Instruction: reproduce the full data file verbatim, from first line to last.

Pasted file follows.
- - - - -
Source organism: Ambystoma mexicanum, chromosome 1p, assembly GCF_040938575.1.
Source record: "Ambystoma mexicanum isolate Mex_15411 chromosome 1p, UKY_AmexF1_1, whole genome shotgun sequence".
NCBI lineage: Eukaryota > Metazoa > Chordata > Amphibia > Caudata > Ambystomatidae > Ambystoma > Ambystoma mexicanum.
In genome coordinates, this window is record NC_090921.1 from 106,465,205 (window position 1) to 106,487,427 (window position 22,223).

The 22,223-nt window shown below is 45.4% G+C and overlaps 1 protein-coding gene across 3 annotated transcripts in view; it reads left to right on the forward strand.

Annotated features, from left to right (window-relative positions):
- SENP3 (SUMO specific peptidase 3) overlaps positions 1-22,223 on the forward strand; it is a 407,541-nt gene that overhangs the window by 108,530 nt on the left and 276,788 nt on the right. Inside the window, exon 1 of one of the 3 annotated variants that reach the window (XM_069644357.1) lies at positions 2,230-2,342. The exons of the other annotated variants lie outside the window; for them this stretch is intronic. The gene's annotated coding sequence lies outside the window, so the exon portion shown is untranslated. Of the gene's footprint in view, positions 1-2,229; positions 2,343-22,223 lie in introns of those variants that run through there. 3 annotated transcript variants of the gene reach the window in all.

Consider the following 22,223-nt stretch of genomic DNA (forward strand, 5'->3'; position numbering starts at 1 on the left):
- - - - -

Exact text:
Source organism: Ambystoma mexicanum, chromosome 1p, assembly GCF_040938575.1.
Source record: "Ambystoma mexicanum isolate Mex_15411 chromosome 1p, UKY_AmexF1_1, whole genome shotgun sequence".
NCBI lineage: Eukaryota > Metazoa > Chordata > Amphibia > Caudata > Ambystomatidae > Ambystoma > Ambystoma mexicanum.
In genome coordinates, this window is record NC_090921.1 from 106,465,205 (window position 1) to 106,487,427 (window position 22,223).

The 22,223-nt window shown below is 45.4% G+C and overlaps 1 protein-coding gene across 3 annotated transcripts in view; it reads left to right on the forward strand.

Annotated features, from left to right (window-relative positions):
- SENP3 (SUMO specific peptidase 3) overlaps positions 1-22,223 on the forward strand; it is a 407,541-nt gene that overhangs the window by 108,530 nt on the left and 276,788 nt on the right. Inside the window, exon 1 of one of the 3 annotated variants that reach the window (XM_069644357.1) lies at positions 2,230-2,342. The exons of the other annotated variants lie outside the window; for them this stretch is intronic. The gene's annotated coding sequence lies outside the window, so the exon portion shown is untranslated. Of the gene's footprint in view, positions 1-2,229; positions 2,343-22,223 lie in introns of those variants that run through there. 3 annotated transcript variants of the gene reach the window in all.

Consider the following 22,223-nt stretch of genomic DNA (forward strand, 5'->3'; position numbering starts at 1 on the left):